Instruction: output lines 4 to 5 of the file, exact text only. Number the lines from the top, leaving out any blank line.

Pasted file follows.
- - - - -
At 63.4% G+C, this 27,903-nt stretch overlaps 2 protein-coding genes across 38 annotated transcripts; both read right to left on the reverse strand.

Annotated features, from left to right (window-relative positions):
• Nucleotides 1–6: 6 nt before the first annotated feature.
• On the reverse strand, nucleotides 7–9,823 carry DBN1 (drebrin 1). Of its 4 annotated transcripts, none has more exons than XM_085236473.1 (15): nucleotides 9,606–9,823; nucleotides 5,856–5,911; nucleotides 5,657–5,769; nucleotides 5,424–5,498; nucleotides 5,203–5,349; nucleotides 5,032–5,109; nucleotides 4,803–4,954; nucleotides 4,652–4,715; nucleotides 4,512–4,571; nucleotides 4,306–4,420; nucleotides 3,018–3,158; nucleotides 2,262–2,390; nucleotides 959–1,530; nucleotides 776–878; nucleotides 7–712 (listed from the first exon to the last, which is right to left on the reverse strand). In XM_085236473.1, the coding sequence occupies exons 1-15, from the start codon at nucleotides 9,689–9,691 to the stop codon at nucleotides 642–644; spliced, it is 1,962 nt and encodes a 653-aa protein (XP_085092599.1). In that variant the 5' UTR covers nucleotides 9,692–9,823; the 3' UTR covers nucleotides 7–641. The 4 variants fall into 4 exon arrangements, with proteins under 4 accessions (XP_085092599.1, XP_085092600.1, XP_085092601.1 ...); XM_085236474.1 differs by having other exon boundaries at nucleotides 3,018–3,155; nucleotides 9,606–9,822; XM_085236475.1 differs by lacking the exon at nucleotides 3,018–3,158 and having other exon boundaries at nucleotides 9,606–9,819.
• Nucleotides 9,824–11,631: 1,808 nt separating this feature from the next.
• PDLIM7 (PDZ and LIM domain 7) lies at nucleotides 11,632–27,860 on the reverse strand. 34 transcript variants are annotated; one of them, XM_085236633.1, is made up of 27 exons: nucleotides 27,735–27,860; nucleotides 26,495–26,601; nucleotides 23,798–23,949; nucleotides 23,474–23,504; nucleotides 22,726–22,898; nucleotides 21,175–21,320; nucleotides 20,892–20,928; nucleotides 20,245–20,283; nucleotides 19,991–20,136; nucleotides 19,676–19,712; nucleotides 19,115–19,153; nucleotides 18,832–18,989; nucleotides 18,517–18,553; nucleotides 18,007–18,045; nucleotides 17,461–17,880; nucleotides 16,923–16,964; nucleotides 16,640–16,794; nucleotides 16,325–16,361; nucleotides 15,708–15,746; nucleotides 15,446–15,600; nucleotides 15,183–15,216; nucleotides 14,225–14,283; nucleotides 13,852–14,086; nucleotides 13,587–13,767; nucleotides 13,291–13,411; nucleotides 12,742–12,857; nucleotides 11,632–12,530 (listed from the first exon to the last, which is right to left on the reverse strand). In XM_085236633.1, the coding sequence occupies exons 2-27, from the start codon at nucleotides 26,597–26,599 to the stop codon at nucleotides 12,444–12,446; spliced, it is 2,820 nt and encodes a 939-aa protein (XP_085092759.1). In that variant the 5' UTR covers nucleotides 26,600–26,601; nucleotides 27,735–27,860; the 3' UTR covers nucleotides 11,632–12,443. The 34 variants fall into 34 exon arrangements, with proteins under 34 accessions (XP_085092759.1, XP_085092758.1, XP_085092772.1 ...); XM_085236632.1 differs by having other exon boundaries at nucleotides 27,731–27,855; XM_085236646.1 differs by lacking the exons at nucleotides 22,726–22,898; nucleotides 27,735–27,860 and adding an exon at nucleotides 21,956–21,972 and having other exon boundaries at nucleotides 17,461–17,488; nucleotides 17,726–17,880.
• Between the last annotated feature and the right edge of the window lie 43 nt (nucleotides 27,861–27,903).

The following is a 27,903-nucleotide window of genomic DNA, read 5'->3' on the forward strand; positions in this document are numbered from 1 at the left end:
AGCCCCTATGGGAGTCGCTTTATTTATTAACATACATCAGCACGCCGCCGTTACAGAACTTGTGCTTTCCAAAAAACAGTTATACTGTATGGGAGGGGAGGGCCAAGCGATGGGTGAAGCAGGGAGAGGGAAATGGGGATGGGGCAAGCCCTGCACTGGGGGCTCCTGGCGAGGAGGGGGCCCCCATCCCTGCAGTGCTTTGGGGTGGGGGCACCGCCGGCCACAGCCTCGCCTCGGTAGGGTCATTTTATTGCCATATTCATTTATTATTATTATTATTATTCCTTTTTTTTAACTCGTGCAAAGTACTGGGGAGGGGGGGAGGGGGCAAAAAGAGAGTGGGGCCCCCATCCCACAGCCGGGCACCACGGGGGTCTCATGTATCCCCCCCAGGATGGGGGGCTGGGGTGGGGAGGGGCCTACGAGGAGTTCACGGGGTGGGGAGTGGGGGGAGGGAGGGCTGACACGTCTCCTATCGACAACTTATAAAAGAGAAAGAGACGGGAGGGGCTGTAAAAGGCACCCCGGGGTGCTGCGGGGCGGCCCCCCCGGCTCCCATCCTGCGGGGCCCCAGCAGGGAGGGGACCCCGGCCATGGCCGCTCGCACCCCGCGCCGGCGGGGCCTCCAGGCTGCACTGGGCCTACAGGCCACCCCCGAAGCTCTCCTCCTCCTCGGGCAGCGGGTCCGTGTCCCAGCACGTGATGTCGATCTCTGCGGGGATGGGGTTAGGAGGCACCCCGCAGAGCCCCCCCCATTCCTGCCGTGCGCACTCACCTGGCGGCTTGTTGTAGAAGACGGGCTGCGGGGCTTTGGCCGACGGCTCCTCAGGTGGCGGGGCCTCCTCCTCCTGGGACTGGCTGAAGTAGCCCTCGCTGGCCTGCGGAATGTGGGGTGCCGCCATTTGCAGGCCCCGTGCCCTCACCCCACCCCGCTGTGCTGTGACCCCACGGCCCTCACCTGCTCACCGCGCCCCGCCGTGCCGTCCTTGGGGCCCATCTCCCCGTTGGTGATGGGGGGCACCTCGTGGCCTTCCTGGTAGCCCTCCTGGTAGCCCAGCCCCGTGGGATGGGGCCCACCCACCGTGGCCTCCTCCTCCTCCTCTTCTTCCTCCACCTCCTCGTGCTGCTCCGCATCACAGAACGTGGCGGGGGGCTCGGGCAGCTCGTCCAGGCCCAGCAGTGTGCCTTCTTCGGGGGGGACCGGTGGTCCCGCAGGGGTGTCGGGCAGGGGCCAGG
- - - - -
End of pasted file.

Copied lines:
• On the reverse strand, nucleotides 7–9,823 carry DBN1 (drebrin 1). Of its 4 annotated transcripts, none has more exons than XM_085236473.1 (15): nucleotides 9,606–9,823; nucleotides 5,856–5,911; nucleotides 5,657–5,769; nucleotides 5,424–5,498; nucleotides 5,203–5,349; nucleotides 5,032–5,109; nucleotides 4,803–4,954; nucleotides 4,652–4,715; nucleotides 4,512–4,571; nucleotides 4,306–4,420; nucleotides 3,018–3,158; nucleotides 2,262–2,390; nucleotides 959–1,530; nucleotides 776–878; nucleotides 7–712 (listed from the first exon to the last, which is right to left on the reverse strand). In XM_085236473.1, the coding sequence occupies exons 1-15, from the start codon at nucleotides 9,689–9,691 to the stop codon at nucleotides 642–644; spliced, it is 1,962 nt and encodes a 653-aa protein (XP_085092599.1). In that variant the 5' UTR covers nucleotides 9,692–9,823; the 3' UTR covers nucleotides 7–641. The 4 variants fall into 4 exon arrangements, with proteins under 4 accessions (XP_085092599.1, XP_085092600.1, XP_085092601.1 ...); XM_085236474.1 differs by having other exon boundaries at nucleotides 3,018–3,155; nucleotides 9,606–9,822; XM_085236475.1 differs by lacking the exon at nucleotides 3,018–3,158 and having other exon boundaries at nucleotides 9,606–9,819.
• Nucleotides 9,824–11,631: 1,808 nt separating this feature from the next.